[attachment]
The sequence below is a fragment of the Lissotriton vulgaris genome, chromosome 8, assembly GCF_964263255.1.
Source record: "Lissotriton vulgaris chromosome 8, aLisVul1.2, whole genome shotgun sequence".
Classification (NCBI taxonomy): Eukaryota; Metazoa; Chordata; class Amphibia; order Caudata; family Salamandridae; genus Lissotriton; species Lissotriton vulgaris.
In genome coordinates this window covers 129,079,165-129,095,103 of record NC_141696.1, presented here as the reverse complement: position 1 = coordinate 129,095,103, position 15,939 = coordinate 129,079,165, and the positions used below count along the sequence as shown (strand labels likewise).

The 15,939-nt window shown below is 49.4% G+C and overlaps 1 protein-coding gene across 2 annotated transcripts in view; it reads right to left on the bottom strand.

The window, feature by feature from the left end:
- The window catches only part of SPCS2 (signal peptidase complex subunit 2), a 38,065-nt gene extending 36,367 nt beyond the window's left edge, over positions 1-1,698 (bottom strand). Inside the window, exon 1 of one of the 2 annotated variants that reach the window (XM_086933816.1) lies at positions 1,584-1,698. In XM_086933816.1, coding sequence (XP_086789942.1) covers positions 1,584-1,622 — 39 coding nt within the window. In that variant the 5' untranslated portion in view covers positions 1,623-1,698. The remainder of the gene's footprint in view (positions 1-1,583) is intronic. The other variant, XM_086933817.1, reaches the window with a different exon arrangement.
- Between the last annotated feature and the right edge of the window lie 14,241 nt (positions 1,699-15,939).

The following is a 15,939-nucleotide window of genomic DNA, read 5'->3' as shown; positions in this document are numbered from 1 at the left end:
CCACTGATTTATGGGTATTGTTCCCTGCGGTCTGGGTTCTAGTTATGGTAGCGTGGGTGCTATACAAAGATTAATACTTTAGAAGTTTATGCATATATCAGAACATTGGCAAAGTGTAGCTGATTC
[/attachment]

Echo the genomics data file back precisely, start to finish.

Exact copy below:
The sequence below is a fragment of the Lissotriton vulgaris genome, chromosome 8, assembly GCF_964263255.1.
Source record: "Lissotriton vulgaris chromosome 8, aLisVul1.2, whole genome shotgun sequence".
Classification (NCBI taxonomy): Eukaryota; Metazoa; Chordata; class Amphibia; order Caudata; family Salamandridae; genus Lissotriton; species Lissotriton vulgaris.
In genome coordinates this window covers 129,079,165-129,095,103 of record NC_141696.1, presented here as the reverse complement: position 1 = coordinate 129,095,103, position 15,939 = coordinate 129,079,165, and the positions used below count along the sequence as shown (strand labels likewise).

The 15,939-nt window shown below is 49.4% G+C and overlaps 1 protein-coding gene across 2 annotated transcripts in view; it reads right to left on the bottom strand.

The window, feature by feature from the left end:
- The window catches only part of SPCS2 (signal peptidase complex subunit 2), a 38,065-nt gene extending 36,367 nt beyond the window's left edge, over positions 1-1,698 (bottom strand). Inside the window, exon 1 of one of the 2 annotated variants that reach the window (XM_086933816.1) lies at positions 1,584-1,698. In XM_086933816.1, coding sequence (XP_086789942.1) covers positions 1,584-1,622 — 39 coding nt within the window. In that variant the 5' untranslated portion in view covers positions 1,623-1,698. The remainder of the gene's footprint in view (positions 1-1,583) is intronic. The other variant, XM_086933817.1, reaches the window with a different exon arrangement.
- Between the last annotated feature and the right edge of the window lie 14,241 nt (positions 1,699-15,939).

The following is a 15,939-nucleotide window of genomic DNA, read 5'->3' as shown; positions in this document are numbered from 1 at the left end:
CCACTGATTTATGGGTATTGTTCCCTGCGGTCTGGGTTCTAGTTATGGTAGCGTGGGTGCTATACAAAGATTAATACTTTAGAAGTTTATGCATATATCAGAACATTGGCAAAGTGTAGCTGATTC